To some extent later in high school, but especially in college, the culture in which I studied valued writing. With that mind, many students, at least in the academic circles I existed, aspired to write. How well any of us wrote is a matter of opinion. At least, the notion of subjectivity is how I defended my writing. Writing is often personal. Therefore, when a peer or an academic critiques the writing of another, he or she applies his or her own personal standards. To some extent, that was just an excuse I used in order to maintain the desire to continue writing.
In reality, a gap existed between what I wrote, and good writing. There were at least a handful of very good writers at Beloit College, where I studied. They wrote with a simplicity that was poetic, without using poetic words and applying a style that appeared straightforward but was hard to mimic. Stringing together words, they created narratives while many of us created confusion.
One good writer on campus was a student named Eric. Beloit was a tiny campus so most students knew each other but Eric and I didn't hang out. I am not sure who Eric hung out with but I know he wrote and acted. He once wrote a play that was produced on campus when I was a sophomore or a junior.
After graduation, when I had been in Chicago for a number of years, I began to see his name in print. Soon after the Millennium, around the time I was fighting against "Midget Wrestling" at a bar near Wrigley Field, he wrote an article about "Midget Wrestling" for Chicago Magazine. The piece presented "Midget Wrestling" as a late night attraction every Chicagoan or tourist should experience at least once, kind of like eating a hot dog at one of those outdoor stands in Lincoln Park famous for rude dialogue between the vendors and customers. He ended the piece with the line, "Remind me never to piss off a midget," something he had overheard at the wrestling event. That line underscores the problem with entertainment that objectifies people of short stature. The person Eric overheard was equating the wrestlers to all other people of short stature. There are maybe 50,000 or fewer people with dwarfism throughout the United States. With a population that small, objectifying images in popular culture threaten to promote stereotypes that will be applied to the entire population.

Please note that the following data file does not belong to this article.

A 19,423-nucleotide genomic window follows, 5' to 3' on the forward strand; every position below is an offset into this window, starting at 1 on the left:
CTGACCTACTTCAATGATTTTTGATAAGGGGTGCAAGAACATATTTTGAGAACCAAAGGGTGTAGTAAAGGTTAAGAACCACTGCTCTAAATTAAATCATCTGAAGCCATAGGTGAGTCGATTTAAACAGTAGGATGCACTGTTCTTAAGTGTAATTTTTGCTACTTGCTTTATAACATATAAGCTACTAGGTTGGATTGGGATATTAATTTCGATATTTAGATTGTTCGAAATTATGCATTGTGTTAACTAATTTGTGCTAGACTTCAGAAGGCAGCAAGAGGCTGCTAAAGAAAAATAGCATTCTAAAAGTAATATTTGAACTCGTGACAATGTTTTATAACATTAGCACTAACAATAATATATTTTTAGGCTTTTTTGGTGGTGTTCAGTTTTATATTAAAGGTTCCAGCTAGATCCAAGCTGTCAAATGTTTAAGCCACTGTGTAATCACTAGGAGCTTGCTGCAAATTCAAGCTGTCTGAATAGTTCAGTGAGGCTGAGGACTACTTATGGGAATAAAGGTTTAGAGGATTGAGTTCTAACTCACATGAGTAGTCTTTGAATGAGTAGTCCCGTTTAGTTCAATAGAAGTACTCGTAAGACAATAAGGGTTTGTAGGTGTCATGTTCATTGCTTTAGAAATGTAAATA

I wrote Eric an email after the article appeared. I didn't remind him that we had attended college together and I didn't remind him that I was a person of short stature. I just criticized him for writing the article. I wrote that I believed the article was irresponsible because it publicized entertainment that could promote discrimination. Eric wrote back. He also didn't reveal if he knew me or remembered me. He wrote something to the affect of, "they choose to wrestle."
The Chicago Magazine article appeared around eight or nine years ago. I am sure I have seen Eric's name since then, on Facebook if nowhere else. This week though, his byline popped up on a Vanity Fair article. The article was a interview with Peter Dinklage, the person of short stature famous for starring in The Station Agent, a film often pegged as the first to cast a dwarf as the main character and the first to emphasize a dwarf's humanity more so than his physical difference.
The opening of the article, an introduction leading into the interview, is great. I wonder if Eric even remembers the Chicago Magazine article he wrote years ago. But the first few paragraphs acknowledge that in entertainment, dwarfs are often placed in situations that strip them of humanity.
When dwarf actors do get to show their faces, they tend to be sight gags at best, forced to wear diapers, get thrown around by a sniggering Mike Myers, or, if they’re lucky, play magical creatures who befriend children.
The article in Vanity Fair convinces me that Eric wouldn't write the same article he had in Chicago Magazine if he were some day assigned to cover another wrestling event. That's probably pretty sanctimonious of me to say. But I think it's true.
After reading the Vanity Fair article, I sent Eric a message. Again, I didn't say we had been to school together. I didn't remind him of the Chicago Magazine article. I just said I liked the Vanity Fair article. He wrote back, thanking me.